Expert group asks Duterte to wait for vaccine review before using Sinovac donation

Sofia Tomacruz
Expert group asks Duterte to wait for vaccine review before using Sinovac donation

EMERGENCY USE. An employee inspects vials containing CoronaVac, Sinovac Biotech's vaccine against the coronavirus disease (COVID-19), at Butantan biomedical center in Sao Paulo, Brazil, January 12, 2021.

File photo by Amanda Perobelli/Reuters

Medical experts say the Health Technology Assessment Council's review is necessary because it considers the ethical, legal, social and health system implications of using a vaccine for a public health program

Several of the Philippines’ top health experts urged the Duterte government to wait for the review of the country’s Health Technology Assessment Council (HTAC) before using donated Sinovac vaccines expected to arrive in the Philippines in the next few days. 

The country’s largest coalition of health groups and frontliners, the Healthcare Professionals Alliance Against COVID-19 (HPAAC), made the call after the Philippines’ Food and Drug Administration (FDA) granted emergency use authorization for Sinovac’s COVID-19 vaccine – with the recommendation that it not be used on health workers with high exposure to the disease. 

FDA Director General Eric Domingo said its lower efficacy of 50.4% from trials in Brazil led experts not to recommend its use in the priority sector. The Brazil trials involved health workers exposed to COVID-19.

The agency instead recommended its use among 18-59 year olds after separate Phase 3 trials in Indonesia and Turkey demonstrated an efficacy of 65.3% to 91.2%. These trials were done mostly in community settings and not among health workers who were exposed to COVID-19.

HPAAC said the limitation raised a “quandary on who should be prioritized to receive the 600,000 donated doses of Sinovac.” “Should it be the healthcare workers who are first on the list of the National Vaccine Prioritization Program or should it be other groups deemed more suited for the same by FDA?,” the group said in a statement on Wednesday, February 24. 

“HPAAC is of the opinion that the only way to break this dilemma is to subject Sinovac to the health technology assessment process in accordance with law,” they group added.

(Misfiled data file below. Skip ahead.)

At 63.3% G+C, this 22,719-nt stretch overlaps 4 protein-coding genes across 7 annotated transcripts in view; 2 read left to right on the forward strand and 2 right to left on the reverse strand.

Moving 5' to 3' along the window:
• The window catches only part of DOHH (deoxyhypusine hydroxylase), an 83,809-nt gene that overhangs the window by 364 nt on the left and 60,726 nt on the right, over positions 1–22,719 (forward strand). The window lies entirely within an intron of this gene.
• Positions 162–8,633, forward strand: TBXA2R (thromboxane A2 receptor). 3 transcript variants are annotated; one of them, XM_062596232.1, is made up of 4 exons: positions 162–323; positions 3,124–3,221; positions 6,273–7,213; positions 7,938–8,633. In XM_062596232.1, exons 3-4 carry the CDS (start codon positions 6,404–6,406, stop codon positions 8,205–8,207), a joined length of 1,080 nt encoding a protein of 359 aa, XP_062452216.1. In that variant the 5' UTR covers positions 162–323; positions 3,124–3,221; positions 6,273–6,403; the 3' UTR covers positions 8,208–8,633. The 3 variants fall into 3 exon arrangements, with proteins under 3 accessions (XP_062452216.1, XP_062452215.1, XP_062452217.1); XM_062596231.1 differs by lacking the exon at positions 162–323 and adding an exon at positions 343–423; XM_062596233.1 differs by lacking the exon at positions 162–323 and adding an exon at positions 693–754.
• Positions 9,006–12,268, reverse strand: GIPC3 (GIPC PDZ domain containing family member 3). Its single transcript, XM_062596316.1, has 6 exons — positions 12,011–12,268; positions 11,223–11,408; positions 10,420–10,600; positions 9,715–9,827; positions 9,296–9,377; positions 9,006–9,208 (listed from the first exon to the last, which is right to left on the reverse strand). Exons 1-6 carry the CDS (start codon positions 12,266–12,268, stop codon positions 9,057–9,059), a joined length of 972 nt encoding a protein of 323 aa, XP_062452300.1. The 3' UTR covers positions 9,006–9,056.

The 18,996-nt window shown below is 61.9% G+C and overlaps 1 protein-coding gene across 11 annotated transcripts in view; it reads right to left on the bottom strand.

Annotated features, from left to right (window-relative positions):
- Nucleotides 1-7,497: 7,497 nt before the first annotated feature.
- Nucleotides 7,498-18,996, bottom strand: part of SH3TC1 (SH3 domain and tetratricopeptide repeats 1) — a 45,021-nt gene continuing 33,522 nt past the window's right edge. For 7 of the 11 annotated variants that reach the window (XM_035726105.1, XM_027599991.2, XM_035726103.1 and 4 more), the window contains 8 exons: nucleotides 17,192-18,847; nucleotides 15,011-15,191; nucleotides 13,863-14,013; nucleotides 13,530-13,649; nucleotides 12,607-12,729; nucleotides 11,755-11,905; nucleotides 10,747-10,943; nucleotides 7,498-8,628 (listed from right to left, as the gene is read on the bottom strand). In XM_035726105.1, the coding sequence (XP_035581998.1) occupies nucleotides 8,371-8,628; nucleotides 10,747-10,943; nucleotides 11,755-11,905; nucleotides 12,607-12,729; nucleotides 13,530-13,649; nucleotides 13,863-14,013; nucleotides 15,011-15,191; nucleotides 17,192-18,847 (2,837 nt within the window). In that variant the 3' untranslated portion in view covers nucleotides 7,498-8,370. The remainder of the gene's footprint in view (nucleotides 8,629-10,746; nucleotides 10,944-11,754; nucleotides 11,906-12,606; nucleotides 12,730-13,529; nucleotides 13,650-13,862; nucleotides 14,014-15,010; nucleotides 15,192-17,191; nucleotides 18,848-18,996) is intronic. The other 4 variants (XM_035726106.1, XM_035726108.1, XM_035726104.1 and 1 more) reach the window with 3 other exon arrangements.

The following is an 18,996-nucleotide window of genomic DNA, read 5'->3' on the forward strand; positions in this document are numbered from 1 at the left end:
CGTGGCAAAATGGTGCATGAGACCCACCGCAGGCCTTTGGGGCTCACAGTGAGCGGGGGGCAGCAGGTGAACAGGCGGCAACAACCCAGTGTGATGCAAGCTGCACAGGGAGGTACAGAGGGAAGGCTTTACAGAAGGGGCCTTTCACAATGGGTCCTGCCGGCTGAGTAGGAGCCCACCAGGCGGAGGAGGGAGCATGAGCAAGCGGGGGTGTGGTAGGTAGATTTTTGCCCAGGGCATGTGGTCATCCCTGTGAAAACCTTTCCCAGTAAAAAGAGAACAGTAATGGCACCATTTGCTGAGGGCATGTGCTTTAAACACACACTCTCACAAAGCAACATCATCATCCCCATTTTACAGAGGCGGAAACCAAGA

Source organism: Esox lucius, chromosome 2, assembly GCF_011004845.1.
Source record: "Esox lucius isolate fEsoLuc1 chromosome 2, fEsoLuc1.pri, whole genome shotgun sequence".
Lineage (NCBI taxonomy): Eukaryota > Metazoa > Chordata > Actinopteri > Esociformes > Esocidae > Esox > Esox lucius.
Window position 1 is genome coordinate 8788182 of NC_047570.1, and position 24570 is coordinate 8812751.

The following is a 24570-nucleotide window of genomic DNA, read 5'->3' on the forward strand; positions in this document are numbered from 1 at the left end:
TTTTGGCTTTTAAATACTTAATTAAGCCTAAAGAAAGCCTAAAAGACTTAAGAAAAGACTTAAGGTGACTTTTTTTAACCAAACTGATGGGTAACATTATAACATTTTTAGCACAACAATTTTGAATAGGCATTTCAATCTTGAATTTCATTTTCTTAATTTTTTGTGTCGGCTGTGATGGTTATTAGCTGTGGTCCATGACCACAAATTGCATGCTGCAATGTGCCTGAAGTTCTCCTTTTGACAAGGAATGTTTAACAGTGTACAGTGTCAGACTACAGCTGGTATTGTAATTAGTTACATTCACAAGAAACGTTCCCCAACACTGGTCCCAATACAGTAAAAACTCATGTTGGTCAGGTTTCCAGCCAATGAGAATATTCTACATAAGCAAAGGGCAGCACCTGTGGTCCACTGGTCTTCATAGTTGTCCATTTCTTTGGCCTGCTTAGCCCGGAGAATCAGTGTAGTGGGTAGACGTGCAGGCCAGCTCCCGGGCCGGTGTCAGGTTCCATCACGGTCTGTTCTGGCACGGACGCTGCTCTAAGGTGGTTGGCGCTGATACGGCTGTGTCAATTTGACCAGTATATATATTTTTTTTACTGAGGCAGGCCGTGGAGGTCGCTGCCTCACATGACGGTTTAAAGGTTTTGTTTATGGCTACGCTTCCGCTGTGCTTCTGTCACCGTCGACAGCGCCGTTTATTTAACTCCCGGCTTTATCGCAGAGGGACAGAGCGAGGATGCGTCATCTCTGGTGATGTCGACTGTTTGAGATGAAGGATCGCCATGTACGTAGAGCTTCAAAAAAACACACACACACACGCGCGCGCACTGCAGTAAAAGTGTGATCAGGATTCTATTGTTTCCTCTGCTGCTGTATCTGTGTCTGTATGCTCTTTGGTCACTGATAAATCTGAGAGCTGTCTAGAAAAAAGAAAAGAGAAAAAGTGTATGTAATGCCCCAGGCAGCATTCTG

What’s the HTAC?

The HTAC, created by the Universal Health Care Law, is a group of experts tasked with the unique role of reviewing any health technology, including vaccines and medicines, to be used for public health programs. 

The group said it was essential to wait for the HTAC’s review since the body is mandated to “adhere to the principles of ethical soundness, inclusiveness and preferential regard for the underserved, evidence-based and scientific defensibility, transparency and accountability, efficiency, enforceability and availability of remedies and due process.” 

Aside from this, other factors the HTAC considers in its assessment include the feasibility and cost-efficiency of medical technology like vaccines for use in public health programs, as well as potential commercial or political conflicts of interest. 

The HTAC’s recommendation was still necessary for donated vaccines, HPAAC said, because “HTAC deliberations does not solely focus on cost minimization issues for the State, but also include “ethical, legal, social and health system implications.” 

“Foreign donated technology during pandemics and emergencies must still undergo technical appraisal by HTAC in order to determine their clinical and economic value,” they said.

Required step

Waiting for the review and recommendation of the HTAC won’t be unique to Sinovac. The HTAC had also reviewed Pfizer and AstraZeneca after it secured emergency approval for its vaccine. 

But where Sinovac’s findings led the FDA to issue a recommendation on its use, Pfizer and AstraZeneca had no such limitation. The urgency of an HTAC review was also not necessary as doses of its vaccines have yet to arrive in the country before the group finished its assessment. 

In contrast, doses of Sinovac’s vaccine were scheduled to arrive in the Philippines in a matter of days, making it the first vaccine likely to arrive in the Philippines despite being the last among the 3 to be granted an EUA. The timing of the vaccines arrival followed delays in the delivery of Pfizer and AstraZeneca’s vaccines from the COVAX global facility due to paperwork and limited global supply. 

HPAAC urged the Duterte government to apply the same standard for Sinovac’s vaccine. 

The group said, “We are confident that HTAC shall formulate these recommendations with judicious haste. We just need to ensure that they will not be unduly influenced by political and financial interests.” –